For President-Elect Obama, a New Agenda for Latin America

After Bush, there is an opportunity to build new ties in the Americas, Stephen Schlesinger writes.

Colombian President Alvaro Uribe (R) is greeted by his Mexican counterpart Felipe Calderon after a press conference at the presidential residence Los Pinos, in Mexico City.

Colombian President Alvaro Uribe (R) is greeted by his Mexican counterpart Felipe Calderon.

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In addition, he advocated comprehensive immigration reform and stated he would coordinate a new level of economic aid in order to elevate living standards, helping to fulfill the United Nations' Millennium Development Goals of halving poverty by 2015. Finally he vowed to appoint a special envoy for the Americas in the White House.

Despite the abysmal state of U.S.-Latin relations over the past eight years, there is still a lot of goodwill to build on—especially given the remarkable democratization of the continent, with the rapid spread of freely elected governments throughout the hemisphere. Just in the last three years, 21 new leaders have been elected in the Americas.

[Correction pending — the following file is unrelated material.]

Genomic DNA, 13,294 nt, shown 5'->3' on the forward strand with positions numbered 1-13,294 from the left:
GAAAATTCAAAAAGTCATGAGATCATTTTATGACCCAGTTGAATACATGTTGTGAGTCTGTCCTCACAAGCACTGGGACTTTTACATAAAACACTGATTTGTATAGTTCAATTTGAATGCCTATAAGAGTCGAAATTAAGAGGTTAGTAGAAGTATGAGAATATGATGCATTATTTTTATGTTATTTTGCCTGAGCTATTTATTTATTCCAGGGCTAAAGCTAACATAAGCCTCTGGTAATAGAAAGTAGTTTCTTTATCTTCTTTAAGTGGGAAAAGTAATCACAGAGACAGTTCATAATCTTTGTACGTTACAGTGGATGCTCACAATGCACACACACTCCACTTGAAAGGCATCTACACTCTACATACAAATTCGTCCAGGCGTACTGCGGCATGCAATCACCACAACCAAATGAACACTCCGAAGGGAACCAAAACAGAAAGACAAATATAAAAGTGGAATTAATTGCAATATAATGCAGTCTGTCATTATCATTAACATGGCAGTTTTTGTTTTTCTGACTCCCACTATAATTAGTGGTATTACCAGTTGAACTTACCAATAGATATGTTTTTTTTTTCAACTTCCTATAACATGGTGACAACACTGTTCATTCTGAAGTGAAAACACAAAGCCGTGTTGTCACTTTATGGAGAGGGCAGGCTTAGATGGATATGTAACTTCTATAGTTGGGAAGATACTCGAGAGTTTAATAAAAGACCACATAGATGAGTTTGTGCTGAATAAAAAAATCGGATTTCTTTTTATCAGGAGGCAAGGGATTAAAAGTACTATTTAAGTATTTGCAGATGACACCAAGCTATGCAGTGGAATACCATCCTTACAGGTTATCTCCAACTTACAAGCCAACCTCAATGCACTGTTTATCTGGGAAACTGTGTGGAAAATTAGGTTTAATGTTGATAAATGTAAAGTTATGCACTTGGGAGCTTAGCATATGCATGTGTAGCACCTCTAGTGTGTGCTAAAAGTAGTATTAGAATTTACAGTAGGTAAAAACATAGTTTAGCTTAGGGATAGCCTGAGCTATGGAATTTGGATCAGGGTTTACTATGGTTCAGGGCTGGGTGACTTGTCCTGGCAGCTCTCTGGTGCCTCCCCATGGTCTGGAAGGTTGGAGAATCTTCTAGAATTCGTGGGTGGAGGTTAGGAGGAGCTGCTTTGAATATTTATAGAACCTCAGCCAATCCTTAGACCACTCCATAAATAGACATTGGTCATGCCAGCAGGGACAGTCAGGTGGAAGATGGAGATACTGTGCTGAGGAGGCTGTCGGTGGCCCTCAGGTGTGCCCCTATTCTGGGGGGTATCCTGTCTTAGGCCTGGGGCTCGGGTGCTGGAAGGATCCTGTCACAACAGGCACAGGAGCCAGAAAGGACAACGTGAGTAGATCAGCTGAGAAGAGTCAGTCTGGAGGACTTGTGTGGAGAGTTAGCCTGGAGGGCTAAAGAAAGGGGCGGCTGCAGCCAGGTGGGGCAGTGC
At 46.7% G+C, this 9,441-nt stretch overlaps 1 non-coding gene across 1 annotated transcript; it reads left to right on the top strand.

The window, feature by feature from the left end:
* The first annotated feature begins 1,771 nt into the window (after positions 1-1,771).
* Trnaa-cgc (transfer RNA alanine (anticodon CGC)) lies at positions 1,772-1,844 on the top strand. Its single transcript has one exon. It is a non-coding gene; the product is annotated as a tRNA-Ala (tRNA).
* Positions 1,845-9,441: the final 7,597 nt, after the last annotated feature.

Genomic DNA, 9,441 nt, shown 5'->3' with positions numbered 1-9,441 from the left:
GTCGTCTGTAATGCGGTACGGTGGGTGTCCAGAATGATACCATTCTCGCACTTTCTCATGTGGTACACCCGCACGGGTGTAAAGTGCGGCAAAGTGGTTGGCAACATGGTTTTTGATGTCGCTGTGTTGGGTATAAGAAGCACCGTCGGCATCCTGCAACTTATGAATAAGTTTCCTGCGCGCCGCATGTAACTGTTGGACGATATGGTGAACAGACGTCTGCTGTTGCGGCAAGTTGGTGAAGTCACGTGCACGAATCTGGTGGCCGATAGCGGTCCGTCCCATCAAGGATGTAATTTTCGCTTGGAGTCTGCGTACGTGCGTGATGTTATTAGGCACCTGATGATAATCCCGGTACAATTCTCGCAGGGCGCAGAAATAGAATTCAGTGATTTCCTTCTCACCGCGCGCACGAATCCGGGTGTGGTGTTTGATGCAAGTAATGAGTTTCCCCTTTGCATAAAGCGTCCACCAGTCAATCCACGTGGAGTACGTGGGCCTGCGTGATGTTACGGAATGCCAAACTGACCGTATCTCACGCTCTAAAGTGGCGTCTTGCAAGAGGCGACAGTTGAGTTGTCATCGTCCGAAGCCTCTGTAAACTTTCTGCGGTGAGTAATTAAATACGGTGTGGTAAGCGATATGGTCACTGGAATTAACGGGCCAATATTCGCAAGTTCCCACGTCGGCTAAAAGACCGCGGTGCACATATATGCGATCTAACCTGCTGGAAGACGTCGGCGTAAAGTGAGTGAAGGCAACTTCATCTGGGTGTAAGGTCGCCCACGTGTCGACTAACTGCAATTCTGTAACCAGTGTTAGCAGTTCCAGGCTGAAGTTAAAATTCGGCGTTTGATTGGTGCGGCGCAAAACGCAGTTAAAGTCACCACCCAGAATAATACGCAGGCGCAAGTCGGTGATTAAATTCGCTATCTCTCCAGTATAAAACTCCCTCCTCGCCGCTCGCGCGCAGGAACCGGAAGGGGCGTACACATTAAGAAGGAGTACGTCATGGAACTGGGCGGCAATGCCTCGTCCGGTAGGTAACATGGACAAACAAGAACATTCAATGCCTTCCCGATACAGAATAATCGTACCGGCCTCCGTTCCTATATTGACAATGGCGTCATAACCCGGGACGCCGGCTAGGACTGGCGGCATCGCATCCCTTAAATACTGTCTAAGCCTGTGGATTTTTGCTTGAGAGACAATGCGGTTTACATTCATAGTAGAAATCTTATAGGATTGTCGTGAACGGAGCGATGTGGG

Thus, the Obama administration will be taking office in a favorable climate in which to advance a pro-Latin policy. But President Obama still has to take the hard steps toward working in a multilateral fashion and treating Latin states as partners. He will be able to strike a new note when he attends the fifth Summit of the Americas in 2009, a gathering of all the hemisphere's heads of state, where he will be able to reiterate his pledges of last spring.

However, if he is waylaid by the economic crisis or finds himself not yet ready to address these issues for other reasons, the United States may soon face not two or three hostile nations staring daggers at our country but a ring of fiery anti-American states. That would be a situation that could lead to further damage to our economy, a reduction in oil supplies, an exacerbation of drug trafficking, and a worsening immigration inflow.

Stephen Schlesinger is an adjunct fellow at the Century Foundation and the former director of the World Policy Institute. He is the coauthor of Bitter Fruit, about the U.S. coup in Guatemala; author of Act of Creation, about the founding of the United Nations; and coeditor of Journals 1952-2000, Arthur Schlesinger, Jr. His brother, Robert Schlesinger, is deputy editor for opinion at U.S. News and World Report.

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